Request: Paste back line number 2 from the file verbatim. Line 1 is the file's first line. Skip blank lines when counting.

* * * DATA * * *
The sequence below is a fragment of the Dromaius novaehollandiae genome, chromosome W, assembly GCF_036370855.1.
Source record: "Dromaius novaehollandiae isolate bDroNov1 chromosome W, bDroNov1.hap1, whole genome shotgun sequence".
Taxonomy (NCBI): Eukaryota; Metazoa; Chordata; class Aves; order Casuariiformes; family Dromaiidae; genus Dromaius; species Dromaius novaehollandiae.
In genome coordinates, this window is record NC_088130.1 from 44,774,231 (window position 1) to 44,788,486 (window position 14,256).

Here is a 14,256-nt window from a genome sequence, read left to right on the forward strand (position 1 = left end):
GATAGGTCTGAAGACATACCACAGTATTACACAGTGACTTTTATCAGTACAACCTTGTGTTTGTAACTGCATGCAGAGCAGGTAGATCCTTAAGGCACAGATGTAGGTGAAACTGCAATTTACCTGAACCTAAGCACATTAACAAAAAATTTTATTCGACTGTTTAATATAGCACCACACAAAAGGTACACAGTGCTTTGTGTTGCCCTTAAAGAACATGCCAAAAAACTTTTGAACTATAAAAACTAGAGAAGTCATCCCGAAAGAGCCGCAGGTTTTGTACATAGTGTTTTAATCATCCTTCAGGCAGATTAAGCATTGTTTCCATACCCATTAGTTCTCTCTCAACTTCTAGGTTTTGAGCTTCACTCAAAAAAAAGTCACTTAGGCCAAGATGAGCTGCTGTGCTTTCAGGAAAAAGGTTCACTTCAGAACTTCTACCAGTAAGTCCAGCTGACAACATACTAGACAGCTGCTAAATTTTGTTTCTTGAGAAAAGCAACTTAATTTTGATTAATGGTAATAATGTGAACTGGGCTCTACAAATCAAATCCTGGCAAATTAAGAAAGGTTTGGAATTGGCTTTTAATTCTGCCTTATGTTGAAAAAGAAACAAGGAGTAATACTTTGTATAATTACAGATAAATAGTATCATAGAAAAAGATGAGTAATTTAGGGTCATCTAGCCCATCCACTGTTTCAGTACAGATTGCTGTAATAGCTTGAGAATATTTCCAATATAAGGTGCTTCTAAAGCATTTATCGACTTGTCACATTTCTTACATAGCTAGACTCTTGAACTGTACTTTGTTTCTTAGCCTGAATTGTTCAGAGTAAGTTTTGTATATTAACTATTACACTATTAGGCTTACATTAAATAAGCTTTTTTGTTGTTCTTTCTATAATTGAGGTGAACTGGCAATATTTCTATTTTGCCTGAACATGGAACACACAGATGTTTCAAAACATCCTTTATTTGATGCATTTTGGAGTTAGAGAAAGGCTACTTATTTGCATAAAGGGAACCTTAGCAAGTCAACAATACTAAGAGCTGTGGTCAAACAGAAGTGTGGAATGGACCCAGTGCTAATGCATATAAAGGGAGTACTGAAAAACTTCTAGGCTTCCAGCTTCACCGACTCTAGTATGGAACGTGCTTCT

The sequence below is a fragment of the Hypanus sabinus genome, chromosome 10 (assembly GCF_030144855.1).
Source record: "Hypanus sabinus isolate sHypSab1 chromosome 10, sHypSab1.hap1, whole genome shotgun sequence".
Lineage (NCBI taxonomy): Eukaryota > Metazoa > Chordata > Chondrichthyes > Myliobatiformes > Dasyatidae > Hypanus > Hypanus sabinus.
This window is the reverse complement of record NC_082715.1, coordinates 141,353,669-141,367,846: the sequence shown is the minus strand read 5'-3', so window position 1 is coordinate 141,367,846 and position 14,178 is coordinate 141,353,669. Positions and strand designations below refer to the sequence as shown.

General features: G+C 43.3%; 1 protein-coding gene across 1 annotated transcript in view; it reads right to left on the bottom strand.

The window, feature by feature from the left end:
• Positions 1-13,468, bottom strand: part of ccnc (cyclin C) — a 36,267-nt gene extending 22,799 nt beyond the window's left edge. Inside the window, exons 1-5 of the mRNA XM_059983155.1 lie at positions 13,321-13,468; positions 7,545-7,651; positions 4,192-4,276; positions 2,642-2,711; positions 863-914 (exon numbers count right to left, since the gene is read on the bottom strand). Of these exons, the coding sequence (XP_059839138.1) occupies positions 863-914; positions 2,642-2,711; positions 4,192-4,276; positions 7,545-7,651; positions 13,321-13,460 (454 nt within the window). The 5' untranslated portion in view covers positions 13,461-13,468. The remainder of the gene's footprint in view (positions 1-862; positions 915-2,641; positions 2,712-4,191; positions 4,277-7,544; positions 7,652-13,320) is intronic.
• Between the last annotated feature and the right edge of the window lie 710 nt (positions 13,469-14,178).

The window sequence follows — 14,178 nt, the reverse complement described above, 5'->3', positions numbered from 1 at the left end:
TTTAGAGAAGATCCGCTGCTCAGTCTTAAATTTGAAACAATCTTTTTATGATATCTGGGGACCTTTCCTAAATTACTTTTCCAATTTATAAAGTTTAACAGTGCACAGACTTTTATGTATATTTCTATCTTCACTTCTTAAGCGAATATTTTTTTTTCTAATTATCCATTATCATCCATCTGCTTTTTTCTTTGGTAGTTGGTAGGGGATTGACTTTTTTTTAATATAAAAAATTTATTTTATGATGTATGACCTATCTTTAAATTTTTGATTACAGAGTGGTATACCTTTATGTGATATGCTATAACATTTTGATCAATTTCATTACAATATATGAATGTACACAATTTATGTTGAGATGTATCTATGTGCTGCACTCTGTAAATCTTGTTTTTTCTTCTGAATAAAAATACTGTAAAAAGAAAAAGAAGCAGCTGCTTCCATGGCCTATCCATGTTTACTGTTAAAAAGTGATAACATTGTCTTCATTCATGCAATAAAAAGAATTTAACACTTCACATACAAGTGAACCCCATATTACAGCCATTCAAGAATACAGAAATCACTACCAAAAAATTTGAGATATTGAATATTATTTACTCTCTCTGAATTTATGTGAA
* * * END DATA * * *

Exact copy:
Source record: "Dromaius novaehollandiae isolate bDroNov1 chromosome W, bDroNov1.hap1, whole genome shotgun sequence".